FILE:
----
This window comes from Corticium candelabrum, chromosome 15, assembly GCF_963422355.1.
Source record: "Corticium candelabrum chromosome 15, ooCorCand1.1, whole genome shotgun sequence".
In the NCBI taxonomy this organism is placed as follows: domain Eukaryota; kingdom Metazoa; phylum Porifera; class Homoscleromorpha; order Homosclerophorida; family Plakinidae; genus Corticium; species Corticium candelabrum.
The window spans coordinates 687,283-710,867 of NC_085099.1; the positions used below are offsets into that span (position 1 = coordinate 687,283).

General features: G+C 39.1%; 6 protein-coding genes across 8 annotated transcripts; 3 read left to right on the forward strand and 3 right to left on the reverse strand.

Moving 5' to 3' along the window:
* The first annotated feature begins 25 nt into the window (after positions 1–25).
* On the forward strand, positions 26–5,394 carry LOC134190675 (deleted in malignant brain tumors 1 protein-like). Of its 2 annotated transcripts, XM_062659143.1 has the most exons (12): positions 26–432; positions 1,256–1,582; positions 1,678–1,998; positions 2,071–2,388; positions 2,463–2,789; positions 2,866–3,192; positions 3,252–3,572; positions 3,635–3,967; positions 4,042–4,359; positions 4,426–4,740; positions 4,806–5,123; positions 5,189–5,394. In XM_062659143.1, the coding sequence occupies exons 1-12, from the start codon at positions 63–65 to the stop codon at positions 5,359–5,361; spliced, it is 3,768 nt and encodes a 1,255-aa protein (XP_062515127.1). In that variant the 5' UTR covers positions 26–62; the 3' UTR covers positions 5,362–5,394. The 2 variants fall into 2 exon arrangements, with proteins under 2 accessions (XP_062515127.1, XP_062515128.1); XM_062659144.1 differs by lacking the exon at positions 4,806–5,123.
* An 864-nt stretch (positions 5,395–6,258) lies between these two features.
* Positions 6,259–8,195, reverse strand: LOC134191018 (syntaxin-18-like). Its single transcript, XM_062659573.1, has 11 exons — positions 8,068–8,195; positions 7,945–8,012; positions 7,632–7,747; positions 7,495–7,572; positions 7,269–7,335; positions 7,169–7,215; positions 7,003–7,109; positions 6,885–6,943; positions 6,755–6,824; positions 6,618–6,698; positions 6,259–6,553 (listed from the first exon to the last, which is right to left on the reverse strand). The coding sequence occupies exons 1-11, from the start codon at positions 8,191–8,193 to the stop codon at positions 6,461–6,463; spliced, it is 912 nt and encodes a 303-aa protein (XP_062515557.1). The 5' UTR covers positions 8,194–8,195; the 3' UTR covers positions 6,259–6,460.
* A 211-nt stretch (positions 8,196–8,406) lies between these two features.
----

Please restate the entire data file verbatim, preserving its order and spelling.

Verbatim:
This window comes from Corticium candelabrum, chromosome 15, assembly GCF_963422355.1.
Source record: "Corticium candelabrum chromosome 15, ooCorCand1.1, whole genome shotgun sequence".
In the NCBI taxonomy this organism is placed as follows: domain Eukaryota; kingdom Metazoa; phylum Porifera; class Homoscleromorpha; order Homosclerophorida; family Plakinidae; genus Corticium; species Corticium candelabrum.
The window spans coordinates 687,283-710,867 of NC_085099.1; the positions used below are offsets into that span (position 1 = coordinate 687,283).

General features: G+C 39.1%; 6 protein-coding genes across 8 annotated transcripts; 3 read left to right on the forward strand and 3 right to left on the reverse strand.

Moving 5' to 3' along the window:
* The first annotated feature begins 25 nt into the window (after positions 1–25).
* On the forward strand, positions 26–5,394 carry LOC134190675 (deleted in malignant brain tumors 1 protein-like). Of its 2 annotated transcripts, XM_062659143.1 has the most exons (12): positions 26–432; positions 1,256–1,582; positions 1,678–1,998; positions 2,071–2,388; positions 2,463–2,789; positions 2,866–3,192; positions 3,252–3,572; positions 3,635–3,967; positions 4,042–4,359; positions 4,426–4,740; positions 4,806–5,123; positions 5,189–5,394. In XM_062659143.1, the coding sequence occupies exons 1-12, from the start codon at positions 63–65 to the stop codon at positions 5,359–5,361; spliced, it is 3,768 nt and encodes a 1,255-aa protein (XP_062515127.1). In that variant the 5' UTR covers positions 26–62; the 3' UTR covers positions 5,362–5,394. The 2 variants fall into 2 exon arrangements, with proteins under 2 accessions (XP_062515127.1, XP_062515128.1); XM_062659144.1 differs by lacking the exon at positions 4,806–5,123.
* An 864-nt stretch (positions 5,395–6,258) lies between these two features.
* Positions 6,259–8,195, reverse strand: LOC134191018 (syntaxin-18-like). Its single transcript, XM_062659573.1, has 11 exons — positions 8,068–8,195; positions 7,945–8,012; positions 7,632–7,747; positions 7,495–7,572; positions 7,269–7,335; positions 7,169–7,215; positions 7,003–7,109; positions 6,885–6,943; positions 6,755–6,824; positions 6,618–6,698; positions 6,259–6,553 (listed from the first exon to the last, which is right to left on the reverse strand). The coding sequence occupies exons 1-11, from the start codon at positions 8,191–8,193 to the stop codon at positions 6,461–6,463; spliced, it is 912 nt and encodes a 303-aa protein (XP_062515557.1). The 5' UTR covers positions 8,194–8,195; the 3' UTR covers positions 6,259–6,460.
* A 211-nt stretch (positions 8,196–8,406) lies between these two features.